• Sean
  • Fiona
  • Murphy
  • Colleen
  • Cadee
  • Riley
  • Brody
  • Brielle

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Glen Of Imaal Terrier FAQs (Frequently Asked Questions) 

What is a Glen of Imaal Terrier?

The Glen of Imaal is a small, short-legged dog, originating from Wicklow County, Ireland, with a muscular, athletic frame and a wiry coat. Many owners are attracted to its brave, lively, affectionate, and hard-working personality. It can even be taught to sit on its hind legs.

What is the price of a Glen of Imaal Terrier?

The price of a new Glen of Imaal puppy can be in a rather expensive range of $1,500 to $2,500, and perhaps considerably more for a dog of an exceptional heritage. The price of adopting a dog is usually much cheaper (perhaps around $300 to $500), but this breed is relatively niche and may be difficult to find with a shelter or rescue group.

Are Glen of Imaal Terriers good pets?

The answer to that question will always depend on what traits you favor in a dog. For a small, working breed, the Glen of Imaal is an all-around good companion. It’s friendly, athletic, intelligent, and relatively calm and well-behaved though still independent-minded. Remember, this breed originally had multiple functions and uses around the farm, so it is a good choice for highly engaged owners who can provide it with a lot of activities to do.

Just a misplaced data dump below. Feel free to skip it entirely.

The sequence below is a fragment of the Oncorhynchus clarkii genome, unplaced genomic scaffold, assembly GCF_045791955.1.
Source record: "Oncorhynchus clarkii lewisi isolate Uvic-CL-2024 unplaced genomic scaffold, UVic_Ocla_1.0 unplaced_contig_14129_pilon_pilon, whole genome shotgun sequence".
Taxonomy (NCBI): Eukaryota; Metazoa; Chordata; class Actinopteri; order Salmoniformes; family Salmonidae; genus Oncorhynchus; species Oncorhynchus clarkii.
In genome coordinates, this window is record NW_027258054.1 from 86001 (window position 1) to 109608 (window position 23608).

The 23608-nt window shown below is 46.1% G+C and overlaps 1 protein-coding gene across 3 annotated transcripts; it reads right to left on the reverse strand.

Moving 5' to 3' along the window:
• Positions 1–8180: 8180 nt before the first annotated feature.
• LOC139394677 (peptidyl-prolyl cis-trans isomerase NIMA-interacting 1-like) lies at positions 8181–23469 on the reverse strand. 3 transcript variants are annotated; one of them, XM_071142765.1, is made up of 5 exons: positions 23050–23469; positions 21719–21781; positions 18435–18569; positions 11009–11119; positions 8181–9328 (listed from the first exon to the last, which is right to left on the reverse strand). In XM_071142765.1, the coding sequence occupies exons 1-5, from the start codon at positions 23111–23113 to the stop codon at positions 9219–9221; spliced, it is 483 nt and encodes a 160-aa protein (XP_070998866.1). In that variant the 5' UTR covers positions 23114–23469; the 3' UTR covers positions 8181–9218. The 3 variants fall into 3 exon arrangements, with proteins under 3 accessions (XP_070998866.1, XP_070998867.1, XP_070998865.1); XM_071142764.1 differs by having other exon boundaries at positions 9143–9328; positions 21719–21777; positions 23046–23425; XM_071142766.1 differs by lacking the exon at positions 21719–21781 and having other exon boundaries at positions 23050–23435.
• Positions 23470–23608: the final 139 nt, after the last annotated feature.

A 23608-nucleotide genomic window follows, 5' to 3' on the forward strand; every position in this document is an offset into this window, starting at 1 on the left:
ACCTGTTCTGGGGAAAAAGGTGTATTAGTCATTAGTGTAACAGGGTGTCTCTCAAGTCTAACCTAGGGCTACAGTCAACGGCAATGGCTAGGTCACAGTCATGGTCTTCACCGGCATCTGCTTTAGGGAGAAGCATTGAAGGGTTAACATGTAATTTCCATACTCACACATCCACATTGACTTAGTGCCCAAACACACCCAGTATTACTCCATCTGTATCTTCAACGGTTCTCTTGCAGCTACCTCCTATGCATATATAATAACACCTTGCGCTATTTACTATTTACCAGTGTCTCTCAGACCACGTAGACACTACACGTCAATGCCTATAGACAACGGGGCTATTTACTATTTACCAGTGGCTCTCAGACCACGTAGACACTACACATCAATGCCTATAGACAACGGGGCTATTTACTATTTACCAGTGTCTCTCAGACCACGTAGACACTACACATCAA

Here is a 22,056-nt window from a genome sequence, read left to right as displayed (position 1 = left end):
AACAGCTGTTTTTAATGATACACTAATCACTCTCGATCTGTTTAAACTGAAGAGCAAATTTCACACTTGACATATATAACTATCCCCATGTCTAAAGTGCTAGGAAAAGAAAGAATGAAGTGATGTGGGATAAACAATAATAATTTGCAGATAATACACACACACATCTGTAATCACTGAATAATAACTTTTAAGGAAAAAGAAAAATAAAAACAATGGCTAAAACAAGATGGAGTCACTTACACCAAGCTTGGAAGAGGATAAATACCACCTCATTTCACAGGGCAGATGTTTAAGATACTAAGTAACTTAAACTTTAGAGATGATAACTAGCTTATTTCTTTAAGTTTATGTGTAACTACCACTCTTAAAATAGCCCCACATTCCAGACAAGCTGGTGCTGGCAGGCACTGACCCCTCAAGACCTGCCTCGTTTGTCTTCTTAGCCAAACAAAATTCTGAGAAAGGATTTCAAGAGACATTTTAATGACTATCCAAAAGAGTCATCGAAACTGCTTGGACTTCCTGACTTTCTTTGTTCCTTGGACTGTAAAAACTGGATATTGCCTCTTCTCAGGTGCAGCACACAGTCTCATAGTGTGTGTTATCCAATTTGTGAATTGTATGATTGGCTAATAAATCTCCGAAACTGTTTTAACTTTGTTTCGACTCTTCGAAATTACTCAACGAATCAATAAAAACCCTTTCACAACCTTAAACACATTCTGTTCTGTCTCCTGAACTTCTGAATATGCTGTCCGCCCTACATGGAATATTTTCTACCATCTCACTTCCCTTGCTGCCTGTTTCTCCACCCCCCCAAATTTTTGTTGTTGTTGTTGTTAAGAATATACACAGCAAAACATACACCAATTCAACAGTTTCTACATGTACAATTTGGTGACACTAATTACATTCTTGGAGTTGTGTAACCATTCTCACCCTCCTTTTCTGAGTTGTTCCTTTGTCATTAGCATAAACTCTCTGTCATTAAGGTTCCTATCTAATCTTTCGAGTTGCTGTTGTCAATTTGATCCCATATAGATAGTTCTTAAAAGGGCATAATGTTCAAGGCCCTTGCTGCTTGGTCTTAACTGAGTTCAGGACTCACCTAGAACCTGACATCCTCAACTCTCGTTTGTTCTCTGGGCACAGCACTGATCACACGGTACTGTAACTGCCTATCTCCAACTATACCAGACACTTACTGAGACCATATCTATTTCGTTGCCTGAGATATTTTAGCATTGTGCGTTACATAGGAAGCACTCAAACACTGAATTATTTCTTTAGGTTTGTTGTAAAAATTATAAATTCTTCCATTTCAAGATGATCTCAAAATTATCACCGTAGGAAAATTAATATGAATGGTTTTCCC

Are Glen of Imaal terriers hypoallergenic?

The Glen of Imaal is a very light shedding dog with a decent hypoallergenic coat. It should do well in households with allergy sufferers.

How big do Glen of Imaal Terriers get?

The Glen of Imaal rarely grows larger than 14 inches at the shoulder and 40 pounds in weight.

What do I feed my Glen of Imaal Terrier puppies?

People may rightly disagree on what food is best for a fast-growing puppy, but any type of high-quality dry food for energetic and athletic dogs should suffice. It might be a good idea to divide this into several meals per day; an adult should be fine with just one or two meals a day.

Sources
  1. American Kennel Club, Available here: https://www.akc.org/dog-breeds/glen-of-imaal-terrier/
  2. American Kennel Club, Available here: https://www.akc.org/expert-advice/lifestyle/10-facts-about-glen-of-imaal-terriers/
  3. Aubrey Animal Medical Center, Available here: https://aubreyamc.com/canine/glen-of-imaal-terrier/